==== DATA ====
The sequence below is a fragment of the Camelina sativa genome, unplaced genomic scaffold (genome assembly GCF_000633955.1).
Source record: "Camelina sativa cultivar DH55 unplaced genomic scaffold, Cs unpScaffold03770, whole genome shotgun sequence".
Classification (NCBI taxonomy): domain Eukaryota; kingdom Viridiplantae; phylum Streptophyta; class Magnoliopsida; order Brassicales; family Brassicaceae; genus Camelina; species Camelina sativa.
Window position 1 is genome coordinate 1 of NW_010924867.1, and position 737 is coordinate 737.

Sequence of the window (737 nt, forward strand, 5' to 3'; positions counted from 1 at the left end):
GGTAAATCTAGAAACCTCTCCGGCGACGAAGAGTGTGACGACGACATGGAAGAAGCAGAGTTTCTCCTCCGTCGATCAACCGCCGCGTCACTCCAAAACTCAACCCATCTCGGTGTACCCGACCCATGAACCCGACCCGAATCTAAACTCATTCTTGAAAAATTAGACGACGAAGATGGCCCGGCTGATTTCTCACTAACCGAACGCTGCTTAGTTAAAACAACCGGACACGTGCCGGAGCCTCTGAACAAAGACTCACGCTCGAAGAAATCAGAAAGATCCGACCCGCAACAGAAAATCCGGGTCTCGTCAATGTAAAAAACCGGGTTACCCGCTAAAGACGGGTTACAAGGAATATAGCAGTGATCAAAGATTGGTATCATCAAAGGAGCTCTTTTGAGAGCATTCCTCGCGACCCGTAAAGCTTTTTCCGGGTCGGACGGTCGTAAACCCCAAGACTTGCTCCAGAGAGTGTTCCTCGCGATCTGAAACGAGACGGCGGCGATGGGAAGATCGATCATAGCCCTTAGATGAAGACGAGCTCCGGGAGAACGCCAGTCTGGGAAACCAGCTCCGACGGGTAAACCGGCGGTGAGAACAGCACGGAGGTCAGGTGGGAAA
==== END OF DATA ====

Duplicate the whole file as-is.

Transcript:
The sequence below is a fragment of the Camelina sativa genome, unplaced genomic scaffold (genome assembly GCF_000633955.1).
Source record: "Camelina sativa cultivar DH55 unplaced genomic scaffold, Cs unpScaffold03770, whole genome shotgun sequence".
Classification (NCBI taxonomy): domain Eukaryota; kingdom Viridiplantae; phylum Streptophyta; class Magnoliopsida; order Brassicales; family Brassicaceae; genus Camelina; species Camelina sativa.
Window position 1 is genome coordinate 1 of NW_010924867.1, and position 737 is coordinate 737.

Sequence of the window (737 nt, forward strand, 5' to 3'; positions counted from 1 at the left end):
GGTAAATCTAGAAACCTCTCCGGCGACGAAGAGTGTGACGACGACATGGAAGAAGCAGAGTTTCTCCTCCGTCGATCAACCGCCGCGTCACTCCAAAACTCAACCCATCTCGGTGTACCCGACCCATGAACCCGACCCGAATCTAAACTCATTCTTGAAAAATTAGACGACGAAGATGGCCCGGCTGATTTCTCACTAACCGAACGCTGCTTAGTTAAAACAACCGGACACGTGCCGGAGCCTCTGAACAAAGACTCACGCTCGAAGAAATCAGAAAGATCCGACCCGCAACAGAAAATCCGGGTCTCGTCAATGTAAAAAACCGGGTTACCCGCTAAAGACGGGTTACAAGGAATATAGCAGTGATCAAAGATTGGTATCATCAAAGGAGCTCTTTTGAGAGCATTCCTCGCGACCCGTAAAGCTTTTTCCGGGTCGGACGGTCGTAAACCCCAAGACTTGCTCCAGAGAGTGTTCCTCGCGATCTGAAACGAGACGGCGGCGATGGGAAGATCGATCATAGCCCTTAGATGAAGACGAGCTCCGGGAGAACGCCAGTCTGGGAAACCAGCTCCGACGGGTAAACCGGCGGTGAGAACAGCACGGAGGTCAGGTGGGAAA